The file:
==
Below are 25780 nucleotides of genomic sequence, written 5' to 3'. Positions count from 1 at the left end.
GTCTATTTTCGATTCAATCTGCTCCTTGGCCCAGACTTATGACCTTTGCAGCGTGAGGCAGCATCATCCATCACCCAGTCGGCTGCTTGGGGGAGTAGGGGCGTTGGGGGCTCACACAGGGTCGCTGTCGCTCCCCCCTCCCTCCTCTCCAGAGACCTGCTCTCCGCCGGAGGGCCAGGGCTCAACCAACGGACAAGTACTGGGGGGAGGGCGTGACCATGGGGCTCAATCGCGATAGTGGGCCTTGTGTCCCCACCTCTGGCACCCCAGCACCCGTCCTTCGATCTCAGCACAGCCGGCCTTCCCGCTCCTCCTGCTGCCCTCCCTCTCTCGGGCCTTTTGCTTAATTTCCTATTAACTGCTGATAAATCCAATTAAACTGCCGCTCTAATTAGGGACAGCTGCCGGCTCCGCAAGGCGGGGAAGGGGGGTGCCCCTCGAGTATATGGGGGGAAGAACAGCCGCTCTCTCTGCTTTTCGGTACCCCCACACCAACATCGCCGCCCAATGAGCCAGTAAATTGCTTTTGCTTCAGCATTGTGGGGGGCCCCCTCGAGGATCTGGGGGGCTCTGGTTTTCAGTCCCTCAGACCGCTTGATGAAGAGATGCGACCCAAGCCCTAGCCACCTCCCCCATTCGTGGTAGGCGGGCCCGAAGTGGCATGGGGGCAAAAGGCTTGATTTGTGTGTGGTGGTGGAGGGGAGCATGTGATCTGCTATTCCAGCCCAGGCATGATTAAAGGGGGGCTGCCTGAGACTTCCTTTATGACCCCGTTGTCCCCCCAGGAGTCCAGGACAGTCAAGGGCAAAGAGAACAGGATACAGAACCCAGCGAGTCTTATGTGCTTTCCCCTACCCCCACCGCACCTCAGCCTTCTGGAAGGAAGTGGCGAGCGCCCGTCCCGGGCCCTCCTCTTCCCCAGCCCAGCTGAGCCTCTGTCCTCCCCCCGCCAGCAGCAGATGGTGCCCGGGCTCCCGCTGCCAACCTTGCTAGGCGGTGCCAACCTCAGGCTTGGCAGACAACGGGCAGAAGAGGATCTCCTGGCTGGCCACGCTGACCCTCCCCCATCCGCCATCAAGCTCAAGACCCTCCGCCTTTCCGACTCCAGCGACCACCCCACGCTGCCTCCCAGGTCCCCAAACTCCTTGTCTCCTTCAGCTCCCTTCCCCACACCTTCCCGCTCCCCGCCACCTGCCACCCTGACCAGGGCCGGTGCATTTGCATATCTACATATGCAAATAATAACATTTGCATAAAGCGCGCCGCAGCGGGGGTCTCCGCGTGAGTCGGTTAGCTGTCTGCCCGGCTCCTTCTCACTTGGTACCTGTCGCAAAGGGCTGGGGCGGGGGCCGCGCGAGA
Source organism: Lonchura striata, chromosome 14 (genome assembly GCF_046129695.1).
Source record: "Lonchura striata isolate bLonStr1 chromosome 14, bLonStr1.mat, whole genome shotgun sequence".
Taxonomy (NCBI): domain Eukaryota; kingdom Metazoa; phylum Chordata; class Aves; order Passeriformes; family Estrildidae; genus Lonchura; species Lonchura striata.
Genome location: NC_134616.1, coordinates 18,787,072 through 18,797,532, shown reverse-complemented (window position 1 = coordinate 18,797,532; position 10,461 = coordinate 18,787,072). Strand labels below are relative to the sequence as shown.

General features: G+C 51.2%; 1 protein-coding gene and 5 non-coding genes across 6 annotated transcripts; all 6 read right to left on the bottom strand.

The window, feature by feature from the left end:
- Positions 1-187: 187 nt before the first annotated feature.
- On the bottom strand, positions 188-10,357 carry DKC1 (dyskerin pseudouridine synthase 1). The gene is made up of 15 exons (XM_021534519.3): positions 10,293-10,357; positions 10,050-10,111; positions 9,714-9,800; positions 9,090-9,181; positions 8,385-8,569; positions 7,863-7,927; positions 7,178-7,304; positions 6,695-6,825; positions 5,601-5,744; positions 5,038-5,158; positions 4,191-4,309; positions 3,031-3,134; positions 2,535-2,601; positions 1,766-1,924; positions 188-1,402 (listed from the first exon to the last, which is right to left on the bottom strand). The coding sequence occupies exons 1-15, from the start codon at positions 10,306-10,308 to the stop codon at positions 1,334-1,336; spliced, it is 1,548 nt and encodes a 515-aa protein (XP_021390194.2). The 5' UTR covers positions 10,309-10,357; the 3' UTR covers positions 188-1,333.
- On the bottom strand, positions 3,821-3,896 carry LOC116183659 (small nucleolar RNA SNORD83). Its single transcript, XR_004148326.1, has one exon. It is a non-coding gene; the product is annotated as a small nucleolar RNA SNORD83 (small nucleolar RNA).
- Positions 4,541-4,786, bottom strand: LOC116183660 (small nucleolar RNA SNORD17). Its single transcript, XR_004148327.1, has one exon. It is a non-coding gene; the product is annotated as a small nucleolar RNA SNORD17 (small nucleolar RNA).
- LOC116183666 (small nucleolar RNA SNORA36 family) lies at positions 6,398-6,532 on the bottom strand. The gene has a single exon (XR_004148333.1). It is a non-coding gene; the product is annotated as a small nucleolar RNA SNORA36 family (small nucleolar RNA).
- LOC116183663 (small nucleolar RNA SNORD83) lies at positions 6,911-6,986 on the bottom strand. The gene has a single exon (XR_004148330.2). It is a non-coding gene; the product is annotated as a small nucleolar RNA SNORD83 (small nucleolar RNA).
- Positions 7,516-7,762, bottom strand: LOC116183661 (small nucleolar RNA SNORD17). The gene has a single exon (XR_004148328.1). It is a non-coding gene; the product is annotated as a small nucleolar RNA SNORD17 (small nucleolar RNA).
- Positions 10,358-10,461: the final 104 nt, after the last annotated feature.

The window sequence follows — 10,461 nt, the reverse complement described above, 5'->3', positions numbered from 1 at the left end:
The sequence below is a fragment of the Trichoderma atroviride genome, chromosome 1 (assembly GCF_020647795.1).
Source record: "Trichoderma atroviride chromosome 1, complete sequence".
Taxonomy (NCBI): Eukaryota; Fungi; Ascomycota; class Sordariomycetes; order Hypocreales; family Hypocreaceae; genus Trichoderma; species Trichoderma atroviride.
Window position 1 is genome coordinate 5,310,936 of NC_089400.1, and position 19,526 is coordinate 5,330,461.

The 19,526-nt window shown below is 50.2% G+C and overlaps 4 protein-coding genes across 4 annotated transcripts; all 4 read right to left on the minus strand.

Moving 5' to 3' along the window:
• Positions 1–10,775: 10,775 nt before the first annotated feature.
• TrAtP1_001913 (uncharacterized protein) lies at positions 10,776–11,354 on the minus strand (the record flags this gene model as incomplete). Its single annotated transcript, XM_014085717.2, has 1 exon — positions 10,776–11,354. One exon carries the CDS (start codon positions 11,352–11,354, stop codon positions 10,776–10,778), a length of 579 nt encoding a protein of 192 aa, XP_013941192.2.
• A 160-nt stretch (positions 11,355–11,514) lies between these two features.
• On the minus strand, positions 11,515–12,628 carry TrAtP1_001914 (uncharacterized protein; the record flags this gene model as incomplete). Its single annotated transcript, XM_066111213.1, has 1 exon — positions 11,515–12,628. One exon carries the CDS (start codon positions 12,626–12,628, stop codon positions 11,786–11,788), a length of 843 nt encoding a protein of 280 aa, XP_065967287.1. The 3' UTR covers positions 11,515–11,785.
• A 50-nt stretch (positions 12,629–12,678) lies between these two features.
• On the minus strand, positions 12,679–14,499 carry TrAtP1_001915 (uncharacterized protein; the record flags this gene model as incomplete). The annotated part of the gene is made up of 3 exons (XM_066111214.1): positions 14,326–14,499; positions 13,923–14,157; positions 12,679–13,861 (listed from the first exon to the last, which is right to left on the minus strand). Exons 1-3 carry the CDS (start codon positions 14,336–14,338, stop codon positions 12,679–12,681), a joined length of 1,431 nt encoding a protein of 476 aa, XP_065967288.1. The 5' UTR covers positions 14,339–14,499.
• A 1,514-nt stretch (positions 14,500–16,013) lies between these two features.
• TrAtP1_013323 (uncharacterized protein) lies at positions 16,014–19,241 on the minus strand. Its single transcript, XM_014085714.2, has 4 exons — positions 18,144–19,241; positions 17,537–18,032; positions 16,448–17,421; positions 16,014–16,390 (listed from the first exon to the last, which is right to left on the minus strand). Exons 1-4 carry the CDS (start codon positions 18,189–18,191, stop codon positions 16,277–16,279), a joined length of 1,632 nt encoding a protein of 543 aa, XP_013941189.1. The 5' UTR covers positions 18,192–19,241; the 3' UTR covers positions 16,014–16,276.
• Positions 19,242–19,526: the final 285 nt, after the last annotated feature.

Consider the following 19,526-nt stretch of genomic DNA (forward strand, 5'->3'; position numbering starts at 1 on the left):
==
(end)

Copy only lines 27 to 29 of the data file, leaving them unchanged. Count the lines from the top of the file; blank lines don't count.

• On the minus strand, positions 11,515–12,628 carry TrAtP1_001914 (uncharacterized protein; the record flags this gene model as incomplete). Its single annotated transcript, XM_066111213.1, has 1 exon — positions 11,515–12,628. One exon carries the CDS (start codon positions 12,626–12,628, stop codon positions 11,786–11,788), a length of 843 nt encoding a protein of 280 aa, XP_065967287.1. The 3' UTR covers positions 11,515–11,785.
• A 50-nt stretch (positions 12,629–12,678) lies between these two features.
• On the minus strand, positions 12,679–14,499 carry TrAtP1_001915 (uncharacterized protein; the record flags this gene model as incomplete). The annotated part of the gene is made up of 3 exons (XM_066111214.1): positions 14,326–14,499; positions 13,923–14,157; positions 12,679–13,861 (listed from the first exon to the last, which is right to left on the minus strand). Exons 1-3 carry the CDS (start codon positions 14,336–14,338, stop codon positions 12,679–12,681), a joined length of 1,431 nt encoding a protein of 476 aa, XP_065967288.1. The 5' UTR covers positions 14,339–14,499.